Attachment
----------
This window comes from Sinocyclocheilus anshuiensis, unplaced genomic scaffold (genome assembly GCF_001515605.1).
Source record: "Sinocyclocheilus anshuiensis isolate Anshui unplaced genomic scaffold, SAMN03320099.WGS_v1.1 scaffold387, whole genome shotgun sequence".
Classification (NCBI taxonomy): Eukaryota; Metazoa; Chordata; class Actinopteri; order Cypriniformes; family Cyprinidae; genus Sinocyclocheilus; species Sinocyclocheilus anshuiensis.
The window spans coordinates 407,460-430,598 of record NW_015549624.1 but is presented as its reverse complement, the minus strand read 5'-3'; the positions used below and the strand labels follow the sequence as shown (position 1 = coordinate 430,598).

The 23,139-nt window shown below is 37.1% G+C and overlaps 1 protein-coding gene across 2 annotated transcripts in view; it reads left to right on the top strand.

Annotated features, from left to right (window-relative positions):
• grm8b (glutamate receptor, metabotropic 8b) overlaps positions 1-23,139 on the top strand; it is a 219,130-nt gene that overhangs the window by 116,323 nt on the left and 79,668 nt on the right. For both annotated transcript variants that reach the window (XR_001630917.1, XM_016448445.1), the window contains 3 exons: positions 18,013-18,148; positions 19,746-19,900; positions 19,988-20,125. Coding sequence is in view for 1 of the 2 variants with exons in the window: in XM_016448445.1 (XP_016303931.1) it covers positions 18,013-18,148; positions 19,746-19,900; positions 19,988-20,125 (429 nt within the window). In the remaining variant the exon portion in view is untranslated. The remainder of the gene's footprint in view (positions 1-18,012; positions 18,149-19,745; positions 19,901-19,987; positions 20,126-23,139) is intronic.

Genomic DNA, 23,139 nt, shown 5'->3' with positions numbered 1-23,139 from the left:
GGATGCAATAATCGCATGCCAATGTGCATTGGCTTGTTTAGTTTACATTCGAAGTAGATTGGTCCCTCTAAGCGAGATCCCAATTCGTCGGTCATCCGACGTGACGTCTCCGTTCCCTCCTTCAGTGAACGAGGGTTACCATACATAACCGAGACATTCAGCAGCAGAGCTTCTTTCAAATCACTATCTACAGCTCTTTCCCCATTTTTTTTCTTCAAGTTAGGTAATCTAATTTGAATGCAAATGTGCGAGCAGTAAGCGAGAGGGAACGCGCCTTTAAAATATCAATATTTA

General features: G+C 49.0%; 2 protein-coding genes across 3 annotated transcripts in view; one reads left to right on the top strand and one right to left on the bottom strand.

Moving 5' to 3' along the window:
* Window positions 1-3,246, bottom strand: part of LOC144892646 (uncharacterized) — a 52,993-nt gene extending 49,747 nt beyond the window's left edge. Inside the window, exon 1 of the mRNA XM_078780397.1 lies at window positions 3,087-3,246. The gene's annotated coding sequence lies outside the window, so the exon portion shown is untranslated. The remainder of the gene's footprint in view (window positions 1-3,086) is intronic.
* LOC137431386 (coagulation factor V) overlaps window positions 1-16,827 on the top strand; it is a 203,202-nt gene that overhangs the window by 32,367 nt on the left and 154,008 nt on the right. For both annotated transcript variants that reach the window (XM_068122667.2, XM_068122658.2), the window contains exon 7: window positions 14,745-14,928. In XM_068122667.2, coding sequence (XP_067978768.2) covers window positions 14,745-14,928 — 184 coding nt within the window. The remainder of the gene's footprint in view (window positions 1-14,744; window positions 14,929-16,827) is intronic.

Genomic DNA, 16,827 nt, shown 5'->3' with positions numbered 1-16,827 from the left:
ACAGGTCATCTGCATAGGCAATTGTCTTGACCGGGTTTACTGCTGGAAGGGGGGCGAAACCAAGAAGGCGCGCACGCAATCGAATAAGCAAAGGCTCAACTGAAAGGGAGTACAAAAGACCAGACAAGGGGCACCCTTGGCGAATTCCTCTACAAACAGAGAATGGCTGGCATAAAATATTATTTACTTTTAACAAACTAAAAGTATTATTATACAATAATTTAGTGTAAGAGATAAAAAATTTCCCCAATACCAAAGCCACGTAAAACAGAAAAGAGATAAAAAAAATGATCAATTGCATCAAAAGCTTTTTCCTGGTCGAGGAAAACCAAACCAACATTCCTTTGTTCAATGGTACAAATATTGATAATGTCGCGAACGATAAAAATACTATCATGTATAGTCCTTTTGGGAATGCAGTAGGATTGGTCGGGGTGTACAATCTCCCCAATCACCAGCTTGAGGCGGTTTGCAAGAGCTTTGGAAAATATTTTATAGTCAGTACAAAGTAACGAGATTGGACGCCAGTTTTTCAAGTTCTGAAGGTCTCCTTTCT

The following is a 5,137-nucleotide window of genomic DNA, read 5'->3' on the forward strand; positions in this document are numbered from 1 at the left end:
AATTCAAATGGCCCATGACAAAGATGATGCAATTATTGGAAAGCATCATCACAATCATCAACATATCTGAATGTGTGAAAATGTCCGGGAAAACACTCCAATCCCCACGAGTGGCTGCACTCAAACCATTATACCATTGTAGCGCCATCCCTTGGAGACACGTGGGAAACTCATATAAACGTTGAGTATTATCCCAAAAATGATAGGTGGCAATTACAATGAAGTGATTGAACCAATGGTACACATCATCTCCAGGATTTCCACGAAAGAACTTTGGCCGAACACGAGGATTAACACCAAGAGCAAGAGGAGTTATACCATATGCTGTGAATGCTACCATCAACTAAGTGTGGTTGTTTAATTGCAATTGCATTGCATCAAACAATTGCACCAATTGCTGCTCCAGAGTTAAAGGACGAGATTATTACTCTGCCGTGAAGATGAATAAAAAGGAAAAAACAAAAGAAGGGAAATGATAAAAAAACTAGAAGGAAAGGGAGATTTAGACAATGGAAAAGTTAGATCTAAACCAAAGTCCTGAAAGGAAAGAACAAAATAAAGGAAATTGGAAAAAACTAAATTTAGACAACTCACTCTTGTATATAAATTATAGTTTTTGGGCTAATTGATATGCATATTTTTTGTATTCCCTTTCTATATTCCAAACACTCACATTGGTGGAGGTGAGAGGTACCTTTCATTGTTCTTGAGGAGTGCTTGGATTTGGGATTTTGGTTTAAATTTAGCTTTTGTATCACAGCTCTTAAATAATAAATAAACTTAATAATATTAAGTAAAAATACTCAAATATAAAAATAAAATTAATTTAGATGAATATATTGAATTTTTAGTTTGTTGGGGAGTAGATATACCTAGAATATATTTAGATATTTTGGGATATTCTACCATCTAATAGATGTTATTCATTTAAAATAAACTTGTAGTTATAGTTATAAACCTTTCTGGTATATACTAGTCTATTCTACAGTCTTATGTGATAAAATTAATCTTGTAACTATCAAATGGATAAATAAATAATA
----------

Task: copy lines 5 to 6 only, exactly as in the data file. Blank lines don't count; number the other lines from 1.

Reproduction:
The 23,139-nt window shown below is 37.1% G+C and overlaps 1 protein-coding gene across 2 annotated transcripts in view; it reads left to right on the top strand.

Annotated features, from left to right (window-relative positions):